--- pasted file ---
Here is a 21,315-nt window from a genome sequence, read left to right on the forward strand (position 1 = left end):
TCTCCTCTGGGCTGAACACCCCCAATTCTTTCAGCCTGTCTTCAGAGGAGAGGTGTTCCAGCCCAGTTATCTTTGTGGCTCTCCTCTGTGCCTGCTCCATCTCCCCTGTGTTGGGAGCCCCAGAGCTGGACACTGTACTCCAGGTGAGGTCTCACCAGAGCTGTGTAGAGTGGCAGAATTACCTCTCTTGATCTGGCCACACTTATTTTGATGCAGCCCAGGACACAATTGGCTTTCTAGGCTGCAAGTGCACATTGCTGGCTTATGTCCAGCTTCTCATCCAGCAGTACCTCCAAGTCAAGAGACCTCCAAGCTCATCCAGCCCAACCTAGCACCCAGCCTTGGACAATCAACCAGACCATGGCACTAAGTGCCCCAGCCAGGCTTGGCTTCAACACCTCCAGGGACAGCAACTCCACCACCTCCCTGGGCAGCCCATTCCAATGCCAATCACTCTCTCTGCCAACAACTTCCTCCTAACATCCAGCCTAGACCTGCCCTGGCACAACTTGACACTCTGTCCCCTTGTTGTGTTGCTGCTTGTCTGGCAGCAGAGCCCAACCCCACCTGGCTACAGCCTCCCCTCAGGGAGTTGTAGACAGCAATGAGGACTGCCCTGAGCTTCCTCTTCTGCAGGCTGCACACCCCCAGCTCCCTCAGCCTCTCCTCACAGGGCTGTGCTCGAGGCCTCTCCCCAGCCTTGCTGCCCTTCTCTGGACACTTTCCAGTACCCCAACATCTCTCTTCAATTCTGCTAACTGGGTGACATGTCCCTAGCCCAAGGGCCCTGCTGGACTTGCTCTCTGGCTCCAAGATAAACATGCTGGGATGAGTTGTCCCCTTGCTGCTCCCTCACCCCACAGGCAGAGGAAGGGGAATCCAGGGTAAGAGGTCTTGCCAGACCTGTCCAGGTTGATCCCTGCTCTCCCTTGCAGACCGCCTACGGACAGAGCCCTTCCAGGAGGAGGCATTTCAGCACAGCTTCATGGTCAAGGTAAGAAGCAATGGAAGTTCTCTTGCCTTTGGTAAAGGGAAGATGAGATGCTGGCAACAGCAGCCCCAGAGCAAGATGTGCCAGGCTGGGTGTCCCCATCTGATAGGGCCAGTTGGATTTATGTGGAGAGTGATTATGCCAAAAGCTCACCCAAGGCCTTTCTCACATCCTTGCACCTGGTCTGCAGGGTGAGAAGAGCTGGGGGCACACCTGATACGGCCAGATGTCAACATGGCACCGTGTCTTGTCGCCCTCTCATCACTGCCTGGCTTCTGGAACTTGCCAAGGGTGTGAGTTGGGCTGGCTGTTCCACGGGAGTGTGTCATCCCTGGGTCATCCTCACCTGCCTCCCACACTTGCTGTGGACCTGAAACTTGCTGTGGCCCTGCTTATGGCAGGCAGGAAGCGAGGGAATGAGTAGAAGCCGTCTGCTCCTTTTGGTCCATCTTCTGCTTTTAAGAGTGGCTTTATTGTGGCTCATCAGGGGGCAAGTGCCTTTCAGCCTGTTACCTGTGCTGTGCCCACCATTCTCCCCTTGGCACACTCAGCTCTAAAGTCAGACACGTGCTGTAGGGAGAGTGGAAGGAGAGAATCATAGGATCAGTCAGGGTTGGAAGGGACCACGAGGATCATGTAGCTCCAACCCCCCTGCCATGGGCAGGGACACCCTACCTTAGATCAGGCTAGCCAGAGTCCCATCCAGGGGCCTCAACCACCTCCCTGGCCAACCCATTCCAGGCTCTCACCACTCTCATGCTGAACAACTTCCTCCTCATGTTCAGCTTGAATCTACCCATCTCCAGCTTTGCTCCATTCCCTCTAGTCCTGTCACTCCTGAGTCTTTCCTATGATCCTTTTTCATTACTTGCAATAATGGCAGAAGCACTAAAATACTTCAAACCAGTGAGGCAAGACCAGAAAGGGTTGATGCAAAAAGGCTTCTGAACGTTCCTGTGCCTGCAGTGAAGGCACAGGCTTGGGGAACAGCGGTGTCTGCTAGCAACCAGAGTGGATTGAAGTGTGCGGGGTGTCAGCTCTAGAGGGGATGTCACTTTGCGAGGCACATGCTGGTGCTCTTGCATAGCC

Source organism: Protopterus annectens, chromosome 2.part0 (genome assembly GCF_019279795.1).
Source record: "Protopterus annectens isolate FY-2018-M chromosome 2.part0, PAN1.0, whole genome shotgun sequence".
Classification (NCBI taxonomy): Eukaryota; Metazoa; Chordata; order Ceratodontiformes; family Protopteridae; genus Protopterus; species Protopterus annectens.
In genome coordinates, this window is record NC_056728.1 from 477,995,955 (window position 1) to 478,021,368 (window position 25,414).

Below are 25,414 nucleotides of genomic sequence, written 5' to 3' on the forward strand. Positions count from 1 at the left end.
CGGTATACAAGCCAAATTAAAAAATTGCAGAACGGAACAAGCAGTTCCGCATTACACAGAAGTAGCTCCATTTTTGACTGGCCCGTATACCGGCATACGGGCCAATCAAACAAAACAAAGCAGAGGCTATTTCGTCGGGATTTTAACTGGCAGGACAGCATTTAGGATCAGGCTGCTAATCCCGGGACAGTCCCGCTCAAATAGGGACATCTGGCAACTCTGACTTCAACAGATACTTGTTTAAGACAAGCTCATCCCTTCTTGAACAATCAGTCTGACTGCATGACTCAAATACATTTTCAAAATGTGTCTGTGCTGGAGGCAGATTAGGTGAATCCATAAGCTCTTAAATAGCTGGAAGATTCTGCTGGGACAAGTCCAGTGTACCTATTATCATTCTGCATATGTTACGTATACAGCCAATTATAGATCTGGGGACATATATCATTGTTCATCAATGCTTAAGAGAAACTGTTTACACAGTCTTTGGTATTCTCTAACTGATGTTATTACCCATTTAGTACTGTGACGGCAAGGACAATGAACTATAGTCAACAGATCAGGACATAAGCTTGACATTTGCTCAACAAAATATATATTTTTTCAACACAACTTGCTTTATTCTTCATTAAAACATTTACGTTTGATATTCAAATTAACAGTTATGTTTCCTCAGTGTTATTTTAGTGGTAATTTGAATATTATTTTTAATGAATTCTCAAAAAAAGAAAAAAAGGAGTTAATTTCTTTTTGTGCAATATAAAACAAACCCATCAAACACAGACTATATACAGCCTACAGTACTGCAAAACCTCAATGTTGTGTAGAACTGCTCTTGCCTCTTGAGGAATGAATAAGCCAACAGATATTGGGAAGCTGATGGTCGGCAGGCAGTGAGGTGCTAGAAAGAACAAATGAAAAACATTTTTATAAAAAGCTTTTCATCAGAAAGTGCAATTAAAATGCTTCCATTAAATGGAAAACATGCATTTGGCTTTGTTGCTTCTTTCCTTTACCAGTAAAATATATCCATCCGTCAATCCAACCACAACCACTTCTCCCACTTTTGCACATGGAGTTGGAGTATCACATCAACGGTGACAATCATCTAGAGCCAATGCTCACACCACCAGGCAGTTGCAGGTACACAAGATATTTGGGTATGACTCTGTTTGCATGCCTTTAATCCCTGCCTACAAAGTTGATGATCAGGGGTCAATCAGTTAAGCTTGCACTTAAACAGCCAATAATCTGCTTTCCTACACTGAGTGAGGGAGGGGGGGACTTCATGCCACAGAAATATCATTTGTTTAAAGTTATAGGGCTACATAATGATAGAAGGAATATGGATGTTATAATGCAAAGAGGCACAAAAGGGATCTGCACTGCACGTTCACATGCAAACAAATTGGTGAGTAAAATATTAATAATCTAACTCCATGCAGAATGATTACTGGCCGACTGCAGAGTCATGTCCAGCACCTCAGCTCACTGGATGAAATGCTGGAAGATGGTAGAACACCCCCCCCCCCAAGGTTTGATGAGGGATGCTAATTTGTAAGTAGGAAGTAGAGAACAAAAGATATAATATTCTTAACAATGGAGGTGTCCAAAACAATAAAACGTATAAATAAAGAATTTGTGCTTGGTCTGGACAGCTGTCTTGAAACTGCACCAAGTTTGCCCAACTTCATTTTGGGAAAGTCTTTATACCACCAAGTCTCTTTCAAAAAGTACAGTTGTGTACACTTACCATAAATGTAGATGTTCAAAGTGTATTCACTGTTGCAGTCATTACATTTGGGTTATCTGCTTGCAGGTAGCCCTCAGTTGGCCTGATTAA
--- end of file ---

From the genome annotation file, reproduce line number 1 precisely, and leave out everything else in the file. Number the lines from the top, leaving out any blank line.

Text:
Here is a 21,315-nt window from a genome sequence, read left to right on the forward strand (position 1 = left end):